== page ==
There are also files named ISOLINUX.BIN and ISOLINUX.CFG in the ISO root. That means that ESXi 5.0 still uses the isolinux boot loader to make the installation CD bootable. If you look into ISOLINUX.CFG it includes a reference to the file BOOT.CFG, and in BOOT.CFG you find references to all the VGZ and TGZ files:
Contents of the BOOT.CFG file
A second copy of the BOOT.CFG file is in the directory \EFI\BOOT. The ESXi 5.0 install ISO (and ESXi 5.0 itself) was built to boot not only on a standard x86 BIOS, but also on new (U)EFI enabled BIOS versions. Just one thing to remember: If you change the one BOOT.CFG you better make the same change to the other.

Now let's have a closer look at a driver VGZ package.

3. What's in a driver's vgz-file?

As mentioned before you need the vmtar-tool to look into a VGZ-file. Since it is only part of ESXi itself you need to have access to an installed copy of ESXi (either 4.1 or 5.0). Luckily you are able to install ESXi 4.1 (and also 5.0!) inside a VMware Workstation 7 VM.
I did this by creating a VM of type "ESX Server 4" with typical settings except for the size of the virtual disk (2GB is enough for ESXi) and installing ESXi 5.0 in it. During installation the driver files from the CD root are uncompressed and copied to the directory /tardisks, so here is where you can find them again. After enabling the local shell (luckily still available with 5.0) I logged in and was finally able to look inside and unpack such a driver archive using the vmtar tool:
Unpacking NET-E100.V00 with the vmtar tool
So there are basically three files in the archive:

1. The driver binary module (with no file name extension, e1000 in this example) that will be unpacked to the well known location /usr/lib/vmware/vmkmod.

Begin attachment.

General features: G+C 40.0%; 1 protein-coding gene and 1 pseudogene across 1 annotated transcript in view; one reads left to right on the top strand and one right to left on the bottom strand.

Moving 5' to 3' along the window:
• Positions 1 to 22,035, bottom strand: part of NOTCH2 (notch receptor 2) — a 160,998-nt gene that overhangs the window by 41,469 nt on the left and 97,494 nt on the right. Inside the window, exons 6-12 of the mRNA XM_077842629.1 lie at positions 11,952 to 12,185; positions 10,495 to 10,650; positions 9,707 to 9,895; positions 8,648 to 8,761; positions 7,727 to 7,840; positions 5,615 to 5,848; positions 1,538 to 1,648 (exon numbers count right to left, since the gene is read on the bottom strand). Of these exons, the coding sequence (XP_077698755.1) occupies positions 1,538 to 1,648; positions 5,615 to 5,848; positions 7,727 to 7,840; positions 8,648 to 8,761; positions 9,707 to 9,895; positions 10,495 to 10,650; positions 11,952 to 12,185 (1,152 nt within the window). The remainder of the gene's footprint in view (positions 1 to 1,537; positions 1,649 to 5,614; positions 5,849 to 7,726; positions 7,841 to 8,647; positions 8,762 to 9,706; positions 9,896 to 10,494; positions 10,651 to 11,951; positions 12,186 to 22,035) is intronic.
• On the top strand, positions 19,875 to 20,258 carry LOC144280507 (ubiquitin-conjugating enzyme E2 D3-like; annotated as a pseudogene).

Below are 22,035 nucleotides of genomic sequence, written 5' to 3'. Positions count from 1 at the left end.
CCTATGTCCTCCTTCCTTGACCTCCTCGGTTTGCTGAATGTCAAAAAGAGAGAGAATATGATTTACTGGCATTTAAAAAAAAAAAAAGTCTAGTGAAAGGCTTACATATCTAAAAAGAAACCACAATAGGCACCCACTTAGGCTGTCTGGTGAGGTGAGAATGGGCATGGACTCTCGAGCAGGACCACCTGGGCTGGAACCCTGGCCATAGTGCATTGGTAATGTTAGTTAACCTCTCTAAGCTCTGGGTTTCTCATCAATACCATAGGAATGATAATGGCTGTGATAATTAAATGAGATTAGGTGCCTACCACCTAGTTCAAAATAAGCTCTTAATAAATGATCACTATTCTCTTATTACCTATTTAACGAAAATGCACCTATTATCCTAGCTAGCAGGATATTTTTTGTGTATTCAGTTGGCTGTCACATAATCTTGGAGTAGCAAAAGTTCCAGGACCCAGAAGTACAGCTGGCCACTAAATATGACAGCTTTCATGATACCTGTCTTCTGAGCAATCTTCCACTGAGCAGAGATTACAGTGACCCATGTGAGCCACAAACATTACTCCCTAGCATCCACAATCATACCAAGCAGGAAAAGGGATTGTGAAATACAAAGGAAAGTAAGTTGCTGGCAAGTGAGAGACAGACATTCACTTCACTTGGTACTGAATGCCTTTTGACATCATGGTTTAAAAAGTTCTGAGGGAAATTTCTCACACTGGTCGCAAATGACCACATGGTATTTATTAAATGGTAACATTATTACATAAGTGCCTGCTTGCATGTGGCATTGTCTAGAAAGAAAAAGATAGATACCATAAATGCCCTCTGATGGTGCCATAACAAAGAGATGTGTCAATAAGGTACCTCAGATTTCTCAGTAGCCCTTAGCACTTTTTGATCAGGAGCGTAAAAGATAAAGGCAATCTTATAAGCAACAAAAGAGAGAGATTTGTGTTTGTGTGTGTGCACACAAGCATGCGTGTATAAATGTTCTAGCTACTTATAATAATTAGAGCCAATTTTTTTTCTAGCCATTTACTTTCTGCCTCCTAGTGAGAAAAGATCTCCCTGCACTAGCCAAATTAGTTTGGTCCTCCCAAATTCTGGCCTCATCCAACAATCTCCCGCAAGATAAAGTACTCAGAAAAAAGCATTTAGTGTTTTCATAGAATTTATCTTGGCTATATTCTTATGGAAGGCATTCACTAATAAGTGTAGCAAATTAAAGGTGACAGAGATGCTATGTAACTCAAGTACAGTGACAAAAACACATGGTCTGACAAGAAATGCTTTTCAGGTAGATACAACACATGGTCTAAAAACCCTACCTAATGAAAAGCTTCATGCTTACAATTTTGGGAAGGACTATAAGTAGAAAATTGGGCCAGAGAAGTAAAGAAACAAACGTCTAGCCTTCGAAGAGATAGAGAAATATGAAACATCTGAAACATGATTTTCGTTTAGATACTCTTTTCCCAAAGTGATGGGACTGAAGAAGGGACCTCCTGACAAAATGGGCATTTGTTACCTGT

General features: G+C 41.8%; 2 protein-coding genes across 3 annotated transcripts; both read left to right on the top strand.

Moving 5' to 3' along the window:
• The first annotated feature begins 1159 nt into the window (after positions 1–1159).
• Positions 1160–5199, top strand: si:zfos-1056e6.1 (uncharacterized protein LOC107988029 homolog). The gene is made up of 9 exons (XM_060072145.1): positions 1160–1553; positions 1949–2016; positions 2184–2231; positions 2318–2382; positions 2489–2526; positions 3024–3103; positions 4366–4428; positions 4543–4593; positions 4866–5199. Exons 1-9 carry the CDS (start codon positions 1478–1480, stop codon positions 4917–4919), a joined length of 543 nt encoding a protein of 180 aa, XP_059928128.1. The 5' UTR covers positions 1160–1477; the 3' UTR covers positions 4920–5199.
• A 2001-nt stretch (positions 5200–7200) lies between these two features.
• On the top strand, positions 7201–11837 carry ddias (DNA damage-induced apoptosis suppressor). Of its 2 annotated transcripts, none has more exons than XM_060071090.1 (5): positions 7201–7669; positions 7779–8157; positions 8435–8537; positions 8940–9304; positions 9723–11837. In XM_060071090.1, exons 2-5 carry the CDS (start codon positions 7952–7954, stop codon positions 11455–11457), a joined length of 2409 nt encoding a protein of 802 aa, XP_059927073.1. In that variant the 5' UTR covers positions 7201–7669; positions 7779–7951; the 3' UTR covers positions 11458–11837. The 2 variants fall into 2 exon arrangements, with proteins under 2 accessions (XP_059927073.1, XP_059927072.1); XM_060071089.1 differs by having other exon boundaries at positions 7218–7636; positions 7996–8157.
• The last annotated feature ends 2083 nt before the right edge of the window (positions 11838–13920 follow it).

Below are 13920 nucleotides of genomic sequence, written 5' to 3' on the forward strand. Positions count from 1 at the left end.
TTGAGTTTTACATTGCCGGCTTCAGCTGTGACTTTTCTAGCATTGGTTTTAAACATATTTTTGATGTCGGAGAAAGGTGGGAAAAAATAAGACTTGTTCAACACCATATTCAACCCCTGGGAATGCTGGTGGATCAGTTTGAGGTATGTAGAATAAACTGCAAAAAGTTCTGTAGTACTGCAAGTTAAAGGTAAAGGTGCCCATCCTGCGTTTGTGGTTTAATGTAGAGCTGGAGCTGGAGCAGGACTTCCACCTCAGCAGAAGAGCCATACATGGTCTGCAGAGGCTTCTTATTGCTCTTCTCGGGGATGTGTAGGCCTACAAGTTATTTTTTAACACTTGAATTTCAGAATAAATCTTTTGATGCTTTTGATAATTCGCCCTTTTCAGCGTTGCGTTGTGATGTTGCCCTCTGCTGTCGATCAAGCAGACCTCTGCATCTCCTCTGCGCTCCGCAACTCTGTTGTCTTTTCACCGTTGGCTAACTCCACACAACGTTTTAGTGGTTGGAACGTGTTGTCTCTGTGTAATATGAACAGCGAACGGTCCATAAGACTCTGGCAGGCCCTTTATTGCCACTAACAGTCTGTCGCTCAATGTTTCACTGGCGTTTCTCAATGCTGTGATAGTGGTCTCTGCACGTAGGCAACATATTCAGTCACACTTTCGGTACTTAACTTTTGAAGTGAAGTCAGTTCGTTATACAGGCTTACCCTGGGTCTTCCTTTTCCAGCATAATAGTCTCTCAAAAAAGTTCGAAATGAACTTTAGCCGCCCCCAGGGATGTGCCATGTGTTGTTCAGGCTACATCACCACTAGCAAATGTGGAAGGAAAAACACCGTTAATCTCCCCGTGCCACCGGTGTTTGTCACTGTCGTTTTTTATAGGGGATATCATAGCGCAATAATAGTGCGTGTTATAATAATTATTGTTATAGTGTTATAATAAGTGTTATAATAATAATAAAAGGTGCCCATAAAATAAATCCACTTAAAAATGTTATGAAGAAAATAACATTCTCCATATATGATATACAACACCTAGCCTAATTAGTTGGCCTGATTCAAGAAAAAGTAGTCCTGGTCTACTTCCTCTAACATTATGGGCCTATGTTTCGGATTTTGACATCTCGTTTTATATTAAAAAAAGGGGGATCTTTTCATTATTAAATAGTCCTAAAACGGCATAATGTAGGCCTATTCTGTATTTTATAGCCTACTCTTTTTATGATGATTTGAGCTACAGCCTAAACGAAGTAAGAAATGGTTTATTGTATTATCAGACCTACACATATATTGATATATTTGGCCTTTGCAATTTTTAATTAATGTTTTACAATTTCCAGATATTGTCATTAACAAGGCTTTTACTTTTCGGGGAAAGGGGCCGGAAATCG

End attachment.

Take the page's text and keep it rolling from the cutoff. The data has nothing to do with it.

2. A text file that maps PCI device IDs to the included driver:
Contents of /etc/vmware/
3. Another text file that maps PCI IDs to vendor and device descriptive names:
Contents of /usr/share/hwdata/driver.pciids.d/e1000.ids

It is good to know that the PCI ID mapping files are now separated by driver. In ESXi 4.1 there is a single pci.ids file and a single file for all drivers which raised the potential of having conflicting copies of these files in case you merged multiple OEM drivers into the image.

It looks easy now to add a custom driver to the install CD: Just create a tgz-file containing the three files mentioned above, copy it to the ISO root directory and add its name to the two BOOT.CFG files. And yes, this will indeed work for the CD boot! The custom driver will be loaded and you will be able to install ESXi, ... but the installation routine will not copy the tgz-file to the install media, and if you boot the installed system the first time it will behave like a regular install without the custom driver.

So, there is more to it...

4. The image database IMGDB.TGZ

There is a file named IMGDB.TGZ in the root directory of the CD that is also listed in the BOOT.CFG files and has the following contents: